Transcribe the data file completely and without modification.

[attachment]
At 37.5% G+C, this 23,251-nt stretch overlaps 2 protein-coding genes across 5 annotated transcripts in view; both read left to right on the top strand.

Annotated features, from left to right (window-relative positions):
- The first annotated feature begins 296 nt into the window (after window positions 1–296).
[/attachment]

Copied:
At 37.5% G+C, this 23,251-nt stretch overlaps 2 protein-coding genes across 5 annotated transcripts in view; both read left to right on the top strand.

Annotated features, from left to right (window-relative positions):
- The first annotated feature begins 296 nt into the window (after window positions 1–296).